Knowing how to tackle bed bugs (yes, gross) keeps them out of your house. These nasty pests love to travel, so even returning from a business trip can trigger an infestation. Along with preventative measures, there are natural and effective ways you can get rid of these pesky insects. Here are a few tips and suggestions to keep your home bed-bug-free:
What are bed bugs?
These little suckers are scientifically known as Cimex lectularius and are small wingless insects that feed off blood, which makes your bed this bug's favorite places to infest. Starting out around the size of a poppy seed and maturing into an oval around 1/4 inch in size, bed bugs are easy to spot with the naked eye. Adult bed bugs can live over a year between feedings.
Are bed bugs dangerous?
Bed bugs are simply pests that leave itchy, red bites and are annoying and difficult to deal with. They are not dangerous in any way to humans.
Keep reading to learn how to prevent bed bugs.
How can I prevent bed bugs?
The best way to prevent bed bugs is to be smart when traveling or purchasing furniture. Bed bugs love taking a ride on your suitcase or becoming a member of your home while hiding within secondhand furnishings and beds. While traveling, instead of tossing your suitcase on the bed, use the luggage rack provided. Check the bed and furniture for bugs by looking along the seams of the mattress. If any are found, then alert hotel staff and request a new room. After traveling, give your luggage a vacuum — especially around the edges where bed bugs like to congregate.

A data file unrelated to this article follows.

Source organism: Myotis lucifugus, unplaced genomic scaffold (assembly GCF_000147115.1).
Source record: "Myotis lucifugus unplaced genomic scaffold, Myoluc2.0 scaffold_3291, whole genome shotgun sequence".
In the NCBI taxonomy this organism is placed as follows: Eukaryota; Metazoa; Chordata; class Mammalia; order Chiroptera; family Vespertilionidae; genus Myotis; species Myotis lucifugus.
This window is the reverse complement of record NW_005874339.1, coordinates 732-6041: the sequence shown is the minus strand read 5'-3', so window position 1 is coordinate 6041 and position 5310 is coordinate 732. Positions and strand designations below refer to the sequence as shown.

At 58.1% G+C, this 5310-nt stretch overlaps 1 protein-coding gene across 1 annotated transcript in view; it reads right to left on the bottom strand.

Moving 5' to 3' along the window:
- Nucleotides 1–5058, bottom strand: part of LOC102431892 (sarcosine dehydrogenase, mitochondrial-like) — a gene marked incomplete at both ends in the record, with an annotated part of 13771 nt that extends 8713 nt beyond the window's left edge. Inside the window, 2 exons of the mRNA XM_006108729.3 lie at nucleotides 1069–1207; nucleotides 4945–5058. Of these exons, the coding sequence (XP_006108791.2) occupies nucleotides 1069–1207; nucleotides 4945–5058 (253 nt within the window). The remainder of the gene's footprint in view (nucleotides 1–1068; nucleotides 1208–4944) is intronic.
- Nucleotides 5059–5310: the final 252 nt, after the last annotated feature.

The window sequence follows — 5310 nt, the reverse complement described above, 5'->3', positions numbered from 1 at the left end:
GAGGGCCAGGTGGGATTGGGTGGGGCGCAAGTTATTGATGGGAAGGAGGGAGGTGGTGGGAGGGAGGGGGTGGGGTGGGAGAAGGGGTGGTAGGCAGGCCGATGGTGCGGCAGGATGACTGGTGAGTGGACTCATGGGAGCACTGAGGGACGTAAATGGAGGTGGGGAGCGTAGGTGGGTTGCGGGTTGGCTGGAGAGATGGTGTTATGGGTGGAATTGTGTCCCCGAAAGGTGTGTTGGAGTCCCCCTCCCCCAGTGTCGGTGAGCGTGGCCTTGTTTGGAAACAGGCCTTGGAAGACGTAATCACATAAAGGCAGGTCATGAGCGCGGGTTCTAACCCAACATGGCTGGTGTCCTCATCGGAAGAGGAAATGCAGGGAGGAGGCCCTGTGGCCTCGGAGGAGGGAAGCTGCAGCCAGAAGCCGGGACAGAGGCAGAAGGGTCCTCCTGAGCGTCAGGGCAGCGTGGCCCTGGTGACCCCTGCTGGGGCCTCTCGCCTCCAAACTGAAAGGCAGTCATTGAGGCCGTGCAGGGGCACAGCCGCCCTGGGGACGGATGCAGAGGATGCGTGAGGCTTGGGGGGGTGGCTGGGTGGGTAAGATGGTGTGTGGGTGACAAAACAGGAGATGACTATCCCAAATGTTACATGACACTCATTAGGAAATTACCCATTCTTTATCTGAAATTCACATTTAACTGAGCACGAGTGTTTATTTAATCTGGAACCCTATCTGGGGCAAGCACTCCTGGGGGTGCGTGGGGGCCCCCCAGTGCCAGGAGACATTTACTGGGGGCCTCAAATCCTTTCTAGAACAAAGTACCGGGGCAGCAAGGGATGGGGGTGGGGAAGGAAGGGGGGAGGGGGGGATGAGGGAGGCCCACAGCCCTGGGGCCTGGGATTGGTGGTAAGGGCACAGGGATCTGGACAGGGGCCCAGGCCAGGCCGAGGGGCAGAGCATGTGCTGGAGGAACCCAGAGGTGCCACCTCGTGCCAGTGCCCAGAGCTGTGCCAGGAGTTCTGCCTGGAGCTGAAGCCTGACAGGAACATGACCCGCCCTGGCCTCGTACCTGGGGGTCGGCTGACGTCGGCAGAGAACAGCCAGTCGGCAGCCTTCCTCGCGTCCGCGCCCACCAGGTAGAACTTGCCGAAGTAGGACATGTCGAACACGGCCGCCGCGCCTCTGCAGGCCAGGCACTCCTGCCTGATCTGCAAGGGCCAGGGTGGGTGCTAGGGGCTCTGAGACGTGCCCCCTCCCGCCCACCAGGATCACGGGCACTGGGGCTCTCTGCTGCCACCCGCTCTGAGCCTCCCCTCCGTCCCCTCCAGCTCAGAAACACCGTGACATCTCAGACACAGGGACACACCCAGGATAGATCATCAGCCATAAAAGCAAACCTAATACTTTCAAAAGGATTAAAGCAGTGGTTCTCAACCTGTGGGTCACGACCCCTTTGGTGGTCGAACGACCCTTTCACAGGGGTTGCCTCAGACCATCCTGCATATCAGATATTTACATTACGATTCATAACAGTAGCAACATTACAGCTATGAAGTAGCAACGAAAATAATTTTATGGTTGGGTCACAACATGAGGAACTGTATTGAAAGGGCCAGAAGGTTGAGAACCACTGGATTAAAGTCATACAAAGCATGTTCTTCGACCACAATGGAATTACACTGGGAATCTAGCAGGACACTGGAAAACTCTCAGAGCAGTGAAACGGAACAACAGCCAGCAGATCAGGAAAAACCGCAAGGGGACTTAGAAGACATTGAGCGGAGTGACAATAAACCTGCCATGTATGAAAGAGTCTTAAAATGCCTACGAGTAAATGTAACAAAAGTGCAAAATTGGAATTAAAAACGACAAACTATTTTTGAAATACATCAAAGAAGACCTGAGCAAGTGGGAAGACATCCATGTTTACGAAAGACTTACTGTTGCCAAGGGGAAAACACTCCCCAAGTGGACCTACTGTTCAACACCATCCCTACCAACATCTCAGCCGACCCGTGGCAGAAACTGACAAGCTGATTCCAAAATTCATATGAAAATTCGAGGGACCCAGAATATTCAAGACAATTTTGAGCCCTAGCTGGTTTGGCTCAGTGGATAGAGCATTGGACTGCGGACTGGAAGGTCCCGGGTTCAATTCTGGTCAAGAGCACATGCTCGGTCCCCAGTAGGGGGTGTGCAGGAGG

When considering bringing home that seriously cool couch from the flea market, take the time to inspect the item for signs of bed bugs. Same goes for vintage clothing or even secondhand beds. Because the bugs like edges and seams, check those areas before making the purchase. Along with looking for the small insects, check for reddish-brown stains on the item, which is fecal staining (yes, really gross) from bed bugs.
How do I get rid of bed bugs?
If you see a few critters or find a few red, itchy bites on your body that are clustered together near exposed areas while you sleep, then giving your mattress a serious cleaning is the first step in getting rid of bed bugs. Vacuum the area around the bed, removing the contents of the vacuum cleaner and disposing of in a sealed plastic bag when finished. Bed bugs can't survive in extreme temperatures, so washing any items that are infested at high temperatures, or bagging small items and placing them in the freezer, will naturally kill bugs and eggs.
Bed bugs build up immunity to store-purchased pesticides, which are also harsh to use in your home. To help reduce the spread of the nasty pest, instead mix together a spray of equal parts water and tea tree oil and mist over infected areas. Also, directly spraying bugs with rubbing alcohol kills them on the spot. Cleaning and naturally treating infested areas will inhibit the suckers but may not get rid of them completely, making calling in a pro the best bet.
Will bed bugs come back?
Yes. Although you may feel you have the situation under control, it might be a good idea to say goodbye to the infested item of furniture or toss down the cash and hire a professional exterminator that specializes in bed-bug infestations. You may no longer see any bugs hanging around, but there may be eggs lurking in that furniture that can wreak havoc later.